When Astrid Strick witnesses a school bus accident in the center of town, it jostles loose a repressed memory from her young parenting days decades earlier. Suddenly, Astrid realizes she was not quite the parent she thought she’d been to her three, now-grown children. But to what consequence?
Astrid’s youngest son is drifting and unfocused, making parenting mistakes of his own. Her daughter is intentionally pregnant yet struggling to give up her own adolescence. And her eldest seems to measure his adult life according to standards no one else shares. But who gets to decide, so many years later, which long-ago lapses were the ones that mattered? Who decides which apologies really count? It might be that only Astrid’s thirteen-year-old granddaughter and her new friend really understand the courage it takes to tell the truth to the people you love the most.
In All Adults Here, Emma Straub’s unique alchemy of wisdom, humor, and insight come together in a deeply satisfying story about adult siblings, aging parents, high school boyfriends, middle school mean girls, the lifelong effects of birth order, and all the other things that follow us into adulthood, whether we like them to or not.
All Adults Here is a book that addresses many themes, and does it in an honest way – characters discuss and are exposed to a lot of different issues (which I won’t list here, incase I spoil some of the story) without overdramatisation or insincerity. I think Emma Straub addresses them all well.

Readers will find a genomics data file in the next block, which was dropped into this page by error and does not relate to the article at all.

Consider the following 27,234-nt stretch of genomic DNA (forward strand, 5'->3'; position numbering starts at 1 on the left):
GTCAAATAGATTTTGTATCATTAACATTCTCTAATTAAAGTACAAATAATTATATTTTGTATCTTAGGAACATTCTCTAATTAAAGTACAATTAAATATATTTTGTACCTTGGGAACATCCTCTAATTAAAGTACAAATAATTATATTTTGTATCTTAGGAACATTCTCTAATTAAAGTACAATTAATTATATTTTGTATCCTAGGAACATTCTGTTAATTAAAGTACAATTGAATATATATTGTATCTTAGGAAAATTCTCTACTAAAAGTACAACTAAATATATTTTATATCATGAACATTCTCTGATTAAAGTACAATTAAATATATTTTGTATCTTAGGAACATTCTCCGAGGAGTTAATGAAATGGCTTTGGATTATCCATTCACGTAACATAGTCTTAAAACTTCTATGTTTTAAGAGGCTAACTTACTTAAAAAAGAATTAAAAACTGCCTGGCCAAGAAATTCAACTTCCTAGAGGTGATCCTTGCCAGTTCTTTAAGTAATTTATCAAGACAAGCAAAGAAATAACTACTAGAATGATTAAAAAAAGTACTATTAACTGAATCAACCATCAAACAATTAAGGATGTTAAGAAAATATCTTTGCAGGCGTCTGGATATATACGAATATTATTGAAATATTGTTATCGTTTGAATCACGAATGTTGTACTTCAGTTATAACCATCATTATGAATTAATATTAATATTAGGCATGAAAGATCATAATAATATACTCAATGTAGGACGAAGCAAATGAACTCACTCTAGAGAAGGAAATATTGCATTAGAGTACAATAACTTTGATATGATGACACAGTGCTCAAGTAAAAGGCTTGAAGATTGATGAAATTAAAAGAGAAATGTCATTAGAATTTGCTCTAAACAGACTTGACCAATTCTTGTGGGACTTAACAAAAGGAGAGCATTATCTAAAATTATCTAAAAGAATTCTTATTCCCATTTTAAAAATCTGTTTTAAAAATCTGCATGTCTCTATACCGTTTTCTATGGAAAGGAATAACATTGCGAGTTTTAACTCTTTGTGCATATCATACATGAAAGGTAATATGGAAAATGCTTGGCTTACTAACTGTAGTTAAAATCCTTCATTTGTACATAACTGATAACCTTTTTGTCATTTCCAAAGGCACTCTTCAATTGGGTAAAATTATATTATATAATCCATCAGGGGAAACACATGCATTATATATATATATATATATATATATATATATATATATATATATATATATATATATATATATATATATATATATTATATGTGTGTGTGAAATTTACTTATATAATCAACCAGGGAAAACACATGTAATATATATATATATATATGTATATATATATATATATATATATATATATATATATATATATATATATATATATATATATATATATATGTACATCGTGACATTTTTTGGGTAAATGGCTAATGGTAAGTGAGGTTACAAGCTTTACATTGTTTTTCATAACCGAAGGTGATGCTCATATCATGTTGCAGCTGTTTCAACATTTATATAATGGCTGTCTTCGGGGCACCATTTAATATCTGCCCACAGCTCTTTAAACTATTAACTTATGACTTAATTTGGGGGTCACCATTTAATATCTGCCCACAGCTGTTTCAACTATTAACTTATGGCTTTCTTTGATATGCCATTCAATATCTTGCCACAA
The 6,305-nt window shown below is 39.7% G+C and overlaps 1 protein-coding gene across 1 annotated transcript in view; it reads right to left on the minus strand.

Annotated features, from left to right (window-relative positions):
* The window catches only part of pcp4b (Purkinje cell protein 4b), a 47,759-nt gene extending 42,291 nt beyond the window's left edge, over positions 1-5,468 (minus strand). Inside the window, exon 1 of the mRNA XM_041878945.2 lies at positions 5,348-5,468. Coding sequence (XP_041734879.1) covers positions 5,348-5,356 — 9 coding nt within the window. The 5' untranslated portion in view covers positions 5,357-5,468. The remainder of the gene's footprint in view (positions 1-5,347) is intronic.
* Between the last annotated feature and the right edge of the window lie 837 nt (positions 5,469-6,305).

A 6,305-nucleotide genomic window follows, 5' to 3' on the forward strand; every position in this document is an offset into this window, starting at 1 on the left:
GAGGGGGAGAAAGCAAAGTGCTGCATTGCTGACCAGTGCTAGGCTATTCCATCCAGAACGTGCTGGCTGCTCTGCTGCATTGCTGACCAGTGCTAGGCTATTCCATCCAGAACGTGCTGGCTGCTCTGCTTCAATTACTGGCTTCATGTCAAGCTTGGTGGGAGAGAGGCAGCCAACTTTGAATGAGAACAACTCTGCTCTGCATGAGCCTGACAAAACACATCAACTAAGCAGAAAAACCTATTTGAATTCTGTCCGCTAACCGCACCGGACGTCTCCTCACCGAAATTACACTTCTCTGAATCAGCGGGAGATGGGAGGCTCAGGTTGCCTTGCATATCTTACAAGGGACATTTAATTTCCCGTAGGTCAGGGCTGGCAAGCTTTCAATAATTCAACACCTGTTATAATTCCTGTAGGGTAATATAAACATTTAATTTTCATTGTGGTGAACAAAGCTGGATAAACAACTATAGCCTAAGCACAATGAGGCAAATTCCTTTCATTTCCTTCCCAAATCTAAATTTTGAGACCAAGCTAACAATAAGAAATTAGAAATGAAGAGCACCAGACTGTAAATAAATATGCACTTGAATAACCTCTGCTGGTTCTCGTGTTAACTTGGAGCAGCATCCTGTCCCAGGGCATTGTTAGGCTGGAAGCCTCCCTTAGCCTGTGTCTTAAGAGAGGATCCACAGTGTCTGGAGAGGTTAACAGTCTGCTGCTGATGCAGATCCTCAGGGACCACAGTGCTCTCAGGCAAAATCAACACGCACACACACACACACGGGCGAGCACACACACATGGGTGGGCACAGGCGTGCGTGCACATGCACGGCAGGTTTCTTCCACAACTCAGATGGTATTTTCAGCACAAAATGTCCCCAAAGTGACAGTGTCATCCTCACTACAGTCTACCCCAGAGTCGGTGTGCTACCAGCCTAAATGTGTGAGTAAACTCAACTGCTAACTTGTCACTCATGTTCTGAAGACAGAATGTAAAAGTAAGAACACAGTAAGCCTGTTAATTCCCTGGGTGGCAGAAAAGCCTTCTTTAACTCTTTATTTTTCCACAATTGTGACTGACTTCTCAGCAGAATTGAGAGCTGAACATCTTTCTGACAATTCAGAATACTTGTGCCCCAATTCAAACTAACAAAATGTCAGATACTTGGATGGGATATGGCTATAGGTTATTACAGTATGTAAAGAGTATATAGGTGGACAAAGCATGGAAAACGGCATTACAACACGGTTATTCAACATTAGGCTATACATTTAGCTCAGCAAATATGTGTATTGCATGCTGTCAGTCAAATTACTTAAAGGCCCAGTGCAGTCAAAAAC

I really liked most of the characters, despite their faults – or perhaps because of their faults, as it shows they were human and believable as people – but the plot felt a little confused to me. I really enjoyed the storyline about August, and how it was addressed, and the new and very different (for her) relationship that Astrid has entered into, but I felt like a lot of the rest of the story failed to truly grasp my attention (though I still found it interesting enough). Perhaps there was just too much going on…
However I was also aware that this perfectly depicted the often messy, confused nature of life, relationships and families, something I do feel this book does really well. It’s still a solid, enjoyable read and I really like Emma Straub’s writing style, but I think the plot just didn’t grasp me quite as much as I expected.
Many thanks to the publisher, Michael Joseph, for providing a copy of this book on which I chose to write an honest and unbiased review.